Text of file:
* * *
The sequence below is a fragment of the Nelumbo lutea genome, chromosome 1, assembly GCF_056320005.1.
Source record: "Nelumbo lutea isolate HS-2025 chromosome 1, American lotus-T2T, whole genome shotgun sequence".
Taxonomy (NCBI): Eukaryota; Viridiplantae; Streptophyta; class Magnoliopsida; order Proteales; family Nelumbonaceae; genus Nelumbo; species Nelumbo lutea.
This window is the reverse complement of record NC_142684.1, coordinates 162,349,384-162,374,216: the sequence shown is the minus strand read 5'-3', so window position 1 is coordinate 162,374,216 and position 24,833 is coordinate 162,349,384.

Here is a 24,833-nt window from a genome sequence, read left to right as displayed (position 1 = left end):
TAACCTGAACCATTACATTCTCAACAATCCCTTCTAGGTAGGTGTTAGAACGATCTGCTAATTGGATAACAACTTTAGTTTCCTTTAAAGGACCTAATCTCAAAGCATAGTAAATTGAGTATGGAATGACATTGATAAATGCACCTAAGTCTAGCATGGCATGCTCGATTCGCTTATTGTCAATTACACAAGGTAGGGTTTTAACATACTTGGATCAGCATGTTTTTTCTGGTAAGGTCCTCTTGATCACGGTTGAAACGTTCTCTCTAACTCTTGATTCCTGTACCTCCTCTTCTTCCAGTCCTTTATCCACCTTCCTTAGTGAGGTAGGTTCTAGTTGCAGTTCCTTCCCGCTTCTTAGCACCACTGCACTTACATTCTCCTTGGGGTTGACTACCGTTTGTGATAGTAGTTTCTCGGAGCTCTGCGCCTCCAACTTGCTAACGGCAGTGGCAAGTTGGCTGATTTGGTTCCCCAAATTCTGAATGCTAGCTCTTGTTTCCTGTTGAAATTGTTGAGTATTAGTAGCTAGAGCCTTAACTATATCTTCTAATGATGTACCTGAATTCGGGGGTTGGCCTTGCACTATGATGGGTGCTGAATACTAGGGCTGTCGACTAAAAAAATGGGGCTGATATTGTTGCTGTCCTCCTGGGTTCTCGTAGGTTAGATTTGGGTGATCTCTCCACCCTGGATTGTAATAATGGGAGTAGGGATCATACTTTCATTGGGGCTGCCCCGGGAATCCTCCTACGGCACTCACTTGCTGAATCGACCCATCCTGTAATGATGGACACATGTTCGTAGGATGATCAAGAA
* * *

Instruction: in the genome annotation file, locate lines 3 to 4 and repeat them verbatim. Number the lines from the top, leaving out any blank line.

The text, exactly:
Taxonomy (NCBI): Eukaryota; Viridiplantae; Streptophyta; class Magnoliopsida; order Proteales; family Nelumbonaceae; genus Nelumbo; species Nelumbo lutea.
This window is the reverse complement of record NC_142684.1, coordinates 162,349,384-162,374,216: the sequence shown is the minus strand read 5'-3', so window position 1 is coordinate 162,374,216 and position 24,833 is coordinate 162,349,384.